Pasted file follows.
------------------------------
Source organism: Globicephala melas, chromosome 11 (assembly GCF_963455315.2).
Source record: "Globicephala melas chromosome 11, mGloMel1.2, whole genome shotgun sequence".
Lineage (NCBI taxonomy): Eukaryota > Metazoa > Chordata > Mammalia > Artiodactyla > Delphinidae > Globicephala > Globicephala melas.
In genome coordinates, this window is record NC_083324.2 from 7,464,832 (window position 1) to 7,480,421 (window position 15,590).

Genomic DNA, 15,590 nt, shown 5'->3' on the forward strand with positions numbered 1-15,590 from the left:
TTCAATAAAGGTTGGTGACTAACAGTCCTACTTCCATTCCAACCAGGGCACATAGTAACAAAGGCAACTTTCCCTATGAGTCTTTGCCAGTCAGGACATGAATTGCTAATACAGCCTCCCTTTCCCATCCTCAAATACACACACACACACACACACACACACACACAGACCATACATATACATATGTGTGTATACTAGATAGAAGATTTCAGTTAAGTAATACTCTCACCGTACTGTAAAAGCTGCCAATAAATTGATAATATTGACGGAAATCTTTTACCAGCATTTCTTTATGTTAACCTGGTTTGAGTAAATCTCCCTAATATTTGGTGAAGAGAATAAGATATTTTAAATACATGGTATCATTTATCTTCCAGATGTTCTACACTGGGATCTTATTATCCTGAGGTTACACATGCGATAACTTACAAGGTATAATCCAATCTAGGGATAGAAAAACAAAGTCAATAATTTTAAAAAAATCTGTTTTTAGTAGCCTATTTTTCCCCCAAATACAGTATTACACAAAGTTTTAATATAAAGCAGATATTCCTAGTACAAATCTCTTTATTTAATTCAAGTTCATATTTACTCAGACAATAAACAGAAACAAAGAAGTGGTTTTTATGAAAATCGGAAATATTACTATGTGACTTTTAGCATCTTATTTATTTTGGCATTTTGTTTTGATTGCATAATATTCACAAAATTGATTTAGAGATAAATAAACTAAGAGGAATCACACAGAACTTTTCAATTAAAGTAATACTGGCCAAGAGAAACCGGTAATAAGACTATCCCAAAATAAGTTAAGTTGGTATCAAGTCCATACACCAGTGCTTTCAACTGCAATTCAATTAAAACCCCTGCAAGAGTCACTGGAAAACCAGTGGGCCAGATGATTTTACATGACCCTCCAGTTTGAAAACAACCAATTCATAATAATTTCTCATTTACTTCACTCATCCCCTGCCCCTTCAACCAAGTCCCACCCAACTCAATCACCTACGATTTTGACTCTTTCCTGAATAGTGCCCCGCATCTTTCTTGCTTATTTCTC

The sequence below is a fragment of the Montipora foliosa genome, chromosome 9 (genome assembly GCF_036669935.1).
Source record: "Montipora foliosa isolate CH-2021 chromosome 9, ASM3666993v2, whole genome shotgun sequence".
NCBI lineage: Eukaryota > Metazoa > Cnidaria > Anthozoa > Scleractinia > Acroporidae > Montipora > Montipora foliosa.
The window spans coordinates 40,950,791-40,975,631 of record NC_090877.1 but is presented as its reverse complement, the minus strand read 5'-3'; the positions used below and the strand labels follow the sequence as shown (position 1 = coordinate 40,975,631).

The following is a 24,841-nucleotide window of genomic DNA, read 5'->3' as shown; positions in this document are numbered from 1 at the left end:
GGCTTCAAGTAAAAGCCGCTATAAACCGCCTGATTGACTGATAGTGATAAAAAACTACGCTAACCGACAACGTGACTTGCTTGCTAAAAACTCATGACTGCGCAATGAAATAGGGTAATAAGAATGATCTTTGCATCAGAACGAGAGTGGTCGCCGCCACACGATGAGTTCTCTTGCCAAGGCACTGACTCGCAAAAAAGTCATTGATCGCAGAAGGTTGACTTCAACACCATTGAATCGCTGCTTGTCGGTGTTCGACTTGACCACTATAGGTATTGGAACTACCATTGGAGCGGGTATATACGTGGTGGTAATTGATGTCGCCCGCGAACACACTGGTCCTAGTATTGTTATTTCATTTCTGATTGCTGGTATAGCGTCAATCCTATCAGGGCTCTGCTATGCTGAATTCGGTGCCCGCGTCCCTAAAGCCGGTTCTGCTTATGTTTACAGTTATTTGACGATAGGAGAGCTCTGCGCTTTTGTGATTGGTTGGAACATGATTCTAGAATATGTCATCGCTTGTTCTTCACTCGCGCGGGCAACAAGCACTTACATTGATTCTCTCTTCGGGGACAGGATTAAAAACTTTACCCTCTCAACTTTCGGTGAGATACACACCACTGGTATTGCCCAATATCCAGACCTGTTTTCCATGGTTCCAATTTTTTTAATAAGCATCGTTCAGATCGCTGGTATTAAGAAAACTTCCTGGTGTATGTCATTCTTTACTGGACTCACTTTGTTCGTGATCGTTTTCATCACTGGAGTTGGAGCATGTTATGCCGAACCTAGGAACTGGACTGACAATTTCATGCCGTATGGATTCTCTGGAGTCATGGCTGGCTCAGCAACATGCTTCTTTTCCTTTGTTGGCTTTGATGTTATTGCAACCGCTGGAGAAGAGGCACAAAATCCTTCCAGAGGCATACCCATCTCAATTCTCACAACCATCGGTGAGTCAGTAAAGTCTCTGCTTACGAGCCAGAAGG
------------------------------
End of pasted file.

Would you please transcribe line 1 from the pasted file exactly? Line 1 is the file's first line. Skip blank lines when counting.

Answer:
Source organism: Globicephala melas, chromosome 11 (assembly GCF_963455315.2).